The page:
Why does the blacksmith feel sad in "The Village Blacksmith"?

In Longfellow's poem "The Village Blacksmith," the blacksmith feels sad when he hears his daughter singing in the church choir, and the sound of her voice reminds him of her mother, his wife, who is dead.

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In the fifth stanza of his poem "The Village Blacksmith," Longfellow describes the blacksmith in church on Sundays. He is delighted by the sound of his daughter's voice as she sings in the village choir. However, in the following stanza, his daughter's singing reminds the blacksmith of her mother's voice. Her mother, the blacksmith's wife, is now dead and is "Singing in Paradise." As he thinks of his wife lying in her grave, the blacksmith wipes away a tear "with his hard, rough hand."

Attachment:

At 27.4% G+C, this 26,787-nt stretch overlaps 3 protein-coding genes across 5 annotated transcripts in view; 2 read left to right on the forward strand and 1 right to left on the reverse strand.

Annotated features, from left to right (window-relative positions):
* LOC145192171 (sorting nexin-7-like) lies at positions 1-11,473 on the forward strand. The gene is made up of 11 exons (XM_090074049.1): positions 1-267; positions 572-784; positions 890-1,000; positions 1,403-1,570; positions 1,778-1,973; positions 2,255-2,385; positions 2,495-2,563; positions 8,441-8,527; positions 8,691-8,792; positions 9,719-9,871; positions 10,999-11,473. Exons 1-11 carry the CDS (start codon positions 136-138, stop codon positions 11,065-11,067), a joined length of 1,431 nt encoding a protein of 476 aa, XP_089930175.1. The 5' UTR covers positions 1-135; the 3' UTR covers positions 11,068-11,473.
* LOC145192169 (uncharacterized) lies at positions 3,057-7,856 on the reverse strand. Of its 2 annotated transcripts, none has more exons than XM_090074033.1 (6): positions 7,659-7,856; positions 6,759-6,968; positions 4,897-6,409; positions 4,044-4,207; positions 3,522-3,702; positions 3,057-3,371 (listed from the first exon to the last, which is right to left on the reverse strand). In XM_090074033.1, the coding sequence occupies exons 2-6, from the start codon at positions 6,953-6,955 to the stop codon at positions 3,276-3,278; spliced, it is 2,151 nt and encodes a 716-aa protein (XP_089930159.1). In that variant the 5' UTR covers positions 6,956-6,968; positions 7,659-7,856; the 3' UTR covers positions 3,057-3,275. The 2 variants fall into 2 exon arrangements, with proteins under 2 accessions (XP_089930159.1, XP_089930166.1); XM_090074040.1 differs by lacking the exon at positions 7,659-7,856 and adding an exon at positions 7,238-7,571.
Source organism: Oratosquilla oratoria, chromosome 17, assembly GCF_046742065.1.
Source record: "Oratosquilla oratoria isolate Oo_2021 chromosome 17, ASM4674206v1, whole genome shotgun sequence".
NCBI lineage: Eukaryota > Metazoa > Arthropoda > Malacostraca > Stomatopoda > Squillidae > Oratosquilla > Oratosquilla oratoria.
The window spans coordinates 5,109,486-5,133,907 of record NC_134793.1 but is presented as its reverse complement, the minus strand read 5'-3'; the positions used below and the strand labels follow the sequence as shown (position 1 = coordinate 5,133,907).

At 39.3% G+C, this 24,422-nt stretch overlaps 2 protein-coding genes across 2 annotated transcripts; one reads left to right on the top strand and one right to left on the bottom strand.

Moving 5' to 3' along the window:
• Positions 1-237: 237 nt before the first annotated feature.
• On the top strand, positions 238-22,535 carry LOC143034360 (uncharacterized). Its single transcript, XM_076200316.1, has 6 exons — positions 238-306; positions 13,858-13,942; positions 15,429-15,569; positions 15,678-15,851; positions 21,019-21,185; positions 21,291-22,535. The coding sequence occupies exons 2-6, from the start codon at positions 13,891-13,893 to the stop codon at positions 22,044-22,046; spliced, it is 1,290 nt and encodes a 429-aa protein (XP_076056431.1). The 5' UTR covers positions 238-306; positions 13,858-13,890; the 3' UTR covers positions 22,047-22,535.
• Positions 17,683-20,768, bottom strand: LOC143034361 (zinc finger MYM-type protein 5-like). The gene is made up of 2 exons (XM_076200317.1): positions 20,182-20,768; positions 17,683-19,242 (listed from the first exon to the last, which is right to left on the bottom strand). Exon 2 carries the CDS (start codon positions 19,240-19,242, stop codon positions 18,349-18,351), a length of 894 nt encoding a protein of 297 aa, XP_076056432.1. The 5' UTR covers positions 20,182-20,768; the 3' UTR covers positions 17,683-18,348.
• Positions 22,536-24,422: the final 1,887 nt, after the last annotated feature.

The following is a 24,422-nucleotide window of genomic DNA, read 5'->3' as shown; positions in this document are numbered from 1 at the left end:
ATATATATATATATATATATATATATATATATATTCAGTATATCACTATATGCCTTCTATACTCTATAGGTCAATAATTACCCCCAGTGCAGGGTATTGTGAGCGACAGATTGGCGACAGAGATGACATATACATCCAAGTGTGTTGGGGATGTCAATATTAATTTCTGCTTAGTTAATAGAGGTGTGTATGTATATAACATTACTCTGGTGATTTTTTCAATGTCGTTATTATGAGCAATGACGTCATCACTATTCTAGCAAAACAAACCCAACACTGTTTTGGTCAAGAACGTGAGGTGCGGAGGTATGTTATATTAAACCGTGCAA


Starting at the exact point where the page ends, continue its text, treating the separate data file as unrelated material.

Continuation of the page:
Longfellow gives no details about the blacksmith's wife or how she died. The blacksmith stands as a heroic everyman figure, and the death of the woman he loves is the universal experience of tragedy. While most men do not face this particular pain, it is not uncommon. Moreover, some loss of a similar kind is a central part of the human experience, like the blacksmith's love for his daughter, and the hard, honest work which is at the center of the poem.

In the final stanza, the poet apostrophizes the blacksmith and thanks him for "the lesson thou has taught." This poem is typical of Longfellow in its straightforward didacticism, and one of the lessons the blacksmith teaches through his life is a simple, dignified way in which to approach grief.

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